Date: 10 Mar 1994 10:44:48 -0500 (EST) From: STROUD%GAIA at leia.polaroid.com Subject: The Beer That Made Idaho Famous (Part 2 of 2) The is the second half of the article that was taken from the April 1987 issue of the Foam Ranger's Brewsletter Urquell *************** The Beer That Made Idaho Famous or How I Mash Potatoes by Cary Jensen Part 2 Maintain the temperature of the mash using whatever methods you currently use until all of the starches have been converted to sugars. Lately this has taken me between 30 and 45 minutes. Use an iodine test to determine when this conversion is complete. Sparge as you would do with any other all grain beer, discarding the spent potatoes, no matter how strong an urge for cooked, shredded potato you develop during the mashing procedure. The recipe I have included below, for those who are ready to take the plunge, requires the use of malt extract in addition to grains. If you wish to make 'Spud' from scratch, replace the 3 pounds of extract with 4-5 pounds of additional malted grains. Meister Potato Brau (for 5 gallons) 5 pounds 6-row domestic barley malt, crushed 2.5 pound grade A Idaho potatoes (washed and grated) 3 pounds M&F pale unhopped malt extract 1/3 oz Burton salts 1 tsp. Irish Moss 1.25 oz Hallertauer leaf hops 1 oz Cascade leaf hops ale yeast sugar (or whatever) for priming Mash the grains and potatoes as described above, adding the Burton salts to the grains in the first step of the two-step mash. When conversion is complete, sparge with 170 F water. Bring the collected liquor (and additional water to give ~6 gallons volume) to a boil and remove from the heat. Add the extract (if used) then return to the stove. Once boiling resumes, add the Hallertauer hops. Boil for a half hour, then add half the Cascade hops and the Irish Moss. Boil for an additional half hour, add the remaining Cascade hops and remove from the heat. Let the wort sit for a couple of minutes to let the finishing hops steep. If you have the means, achieve a quick cold break with your favorite method. This is fairly important for a clear potato beer since a good deal of proteins are present in the wort. I suggest a two-stage fermentation since the aforementioned proteins will produce a sizable amount of sediment at the bottom of your primary fermenter. Rack into a secondary fermenter when active fermentation subsides. Bottle after another 4 to 12 days, adding your priming material at this time. Wait a couple of weeks, then enjoy! One or two caveats are in order here. First, contrary to Charlie Papazian's description, beer made from potatoes does have a unique character. Although this may derive from the fact that I do not peel the little spuds before I shred them, I seriously doubt it. After having made 3 batches of the stuff over a several year period, I have come to notice a distinctly 'potato' aroma and taste. I'm not implying that this sensation is unpleasant, just that it exists. Secondly, when serving your end result to the unsuspecting do not, I repeat, DO NOT, tell them what is in it until they say 'Gosh, this is great!!'. Only then is it safe to reveal your dark secret. If they say 'Blechhh, what is this sh__', tell them that you found the recipe in Uncle Bubba's old work jeans after he passed away and that you promise never to make it again. Tell them anything but the truth. Average people tend to fly into a violent rage if they think that you have given them 'spoiled' potato beer. In fact, though, I think that you will be pleasantly surprised by your beers made with potatoes. I have, and so have others. My first potato beer, Meister Potato Brau, was awarded a bronze certificate in the AHA Nationals in the Pilsner category in 1985 and a 3rd place in the Dixie Cup in the Novelty Beer Category (even though it was, gulp, 18 months old). My most recent attempt, Spud, took second place in the Specialty Beer category of the Foam Rangers 1987 Club Competition. So try it, you'll like it. In fact, take it one step further and make a Potato Stout or a Sweet Potato Stout for that matter. Try a Green Potato Beer for St. Patrick's Day (use green food coloring, not green potatoes!). Why not try adding dried potato flakes to your already steeping mash? (I have indeed considered this interesting twist. Obviously, though, you would not add 2 pounds of flakes since that would be enough to make mashed potatoes for the entire Houston Astros Baseball team - including seconds. Try a couple of cups and see where that gets you. Be aware, however, that some consider this suggestion blasphemy; you are already walking on thin ice using fresh potatoes)? But most of all, remember: potato beer is good for whatever ales you! Return to table of contents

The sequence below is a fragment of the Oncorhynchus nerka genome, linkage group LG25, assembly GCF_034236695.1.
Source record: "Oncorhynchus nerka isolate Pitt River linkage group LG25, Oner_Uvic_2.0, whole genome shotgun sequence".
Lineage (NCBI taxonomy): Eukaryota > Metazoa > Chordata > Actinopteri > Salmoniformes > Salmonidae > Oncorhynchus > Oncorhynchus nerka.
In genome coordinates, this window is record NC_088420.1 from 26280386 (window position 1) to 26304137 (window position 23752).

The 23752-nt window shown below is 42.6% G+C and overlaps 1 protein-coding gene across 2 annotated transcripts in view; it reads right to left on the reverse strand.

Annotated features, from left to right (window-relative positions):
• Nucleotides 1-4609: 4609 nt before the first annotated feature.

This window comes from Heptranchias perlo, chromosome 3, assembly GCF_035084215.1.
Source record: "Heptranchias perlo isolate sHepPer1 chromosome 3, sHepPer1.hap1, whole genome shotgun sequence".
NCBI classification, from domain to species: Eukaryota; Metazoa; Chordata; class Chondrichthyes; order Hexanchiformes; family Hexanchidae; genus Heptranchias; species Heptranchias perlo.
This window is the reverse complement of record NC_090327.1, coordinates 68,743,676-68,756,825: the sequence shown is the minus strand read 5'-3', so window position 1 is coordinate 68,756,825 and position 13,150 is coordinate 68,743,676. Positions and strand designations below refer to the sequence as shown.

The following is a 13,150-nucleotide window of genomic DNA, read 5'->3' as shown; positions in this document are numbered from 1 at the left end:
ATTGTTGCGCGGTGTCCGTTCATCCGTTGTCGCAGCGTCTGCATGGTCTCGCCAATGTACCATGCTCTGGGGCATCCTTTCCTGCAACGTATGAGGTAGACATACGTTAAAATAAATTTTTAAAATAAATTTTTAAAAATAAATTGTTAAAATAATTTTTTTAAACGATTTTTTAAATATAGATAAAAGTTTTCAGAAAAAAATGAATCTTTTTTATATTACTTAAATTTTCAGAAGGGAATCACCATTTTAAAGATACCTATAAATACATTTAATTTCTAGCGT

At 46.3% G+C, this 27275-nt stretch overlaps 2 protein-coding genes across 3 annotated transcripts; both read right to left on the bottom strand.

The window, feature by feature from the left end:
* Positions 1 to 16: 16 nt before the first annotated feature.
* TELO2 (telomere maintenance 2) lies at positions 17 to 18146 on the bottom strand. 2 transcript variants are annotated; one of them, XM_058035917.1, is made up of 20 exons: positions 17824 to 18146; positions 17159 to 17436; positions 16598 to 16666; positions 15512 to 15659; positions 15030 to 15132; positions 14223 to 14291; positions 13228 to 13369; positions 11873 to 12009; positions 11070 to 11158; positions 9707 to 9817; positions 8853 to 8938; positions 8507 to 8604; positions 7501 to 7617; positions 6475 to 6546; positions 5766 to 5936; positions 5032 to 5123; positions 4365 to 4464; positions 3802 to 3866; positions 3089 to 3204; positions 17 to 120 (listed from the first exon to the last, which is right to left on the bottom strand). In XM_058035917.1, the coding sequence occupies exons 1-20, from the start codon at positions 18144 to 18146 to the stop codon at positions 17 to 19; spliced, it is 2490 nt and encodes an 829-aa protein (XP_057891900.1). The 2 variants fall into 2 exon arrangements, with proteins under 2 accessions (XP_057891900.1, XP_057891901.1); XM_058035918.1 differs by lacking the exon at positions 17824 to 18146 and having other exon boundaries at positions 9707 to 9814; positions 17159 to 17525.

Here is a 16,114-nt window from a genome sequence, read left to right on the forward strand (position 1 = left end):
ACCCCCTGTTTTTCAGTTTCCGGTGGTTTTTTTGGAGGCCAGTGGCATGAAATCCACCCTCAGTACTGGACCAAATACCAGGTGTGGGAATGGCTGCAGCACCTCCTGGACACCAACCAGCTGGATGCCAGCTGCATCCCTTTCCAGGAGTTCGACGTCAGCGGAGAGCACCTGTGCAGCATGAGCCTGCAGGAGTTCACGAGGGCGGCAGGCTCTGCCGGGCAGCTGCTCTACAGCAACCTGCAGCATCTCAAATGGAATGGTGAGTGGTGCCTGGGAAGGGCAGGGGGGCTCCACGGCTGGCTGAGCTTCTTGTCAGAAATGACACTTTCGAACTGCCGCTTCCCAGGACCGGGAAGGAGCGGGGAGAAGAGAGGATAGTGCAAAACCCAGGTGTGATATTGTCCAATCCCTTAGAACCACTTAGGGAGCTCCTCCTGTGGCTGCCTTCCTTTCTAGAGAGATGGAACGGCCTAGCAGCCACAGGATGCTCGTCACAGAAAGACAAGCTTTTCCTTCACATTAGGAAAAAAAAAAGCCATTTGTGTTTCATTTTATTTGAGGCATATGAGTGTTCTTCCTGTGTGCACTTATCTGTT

Date: Thu, 10 Mar 94 12:21 EST From: Jack Skeels <0004310587 at mcimail.com> Subject: Beginner Chico Yeast Question Greetings, Oh Collective Consciousness on the Net. I realize that the answer might be RDWHAHB, but.... I'v had a fermentation going in a batch of extract-based SNPA clone. I used the SNPA yeast, and have had a good fermentation for over 10 days! But the head (krauesen) still hasn't gone away. My questions: 1) Is everything okay? 2) Should I keep on waiting until the kraeusen falls back in before I rack? 3) Is this long of a fermentation good or bad, or what? I realize that this is not a crisis, but I would really like to understand what's going on.... Thanks much, and good brews to all, Jack Skeels JSKEELS at MCIMAIL.COM Return to table of contents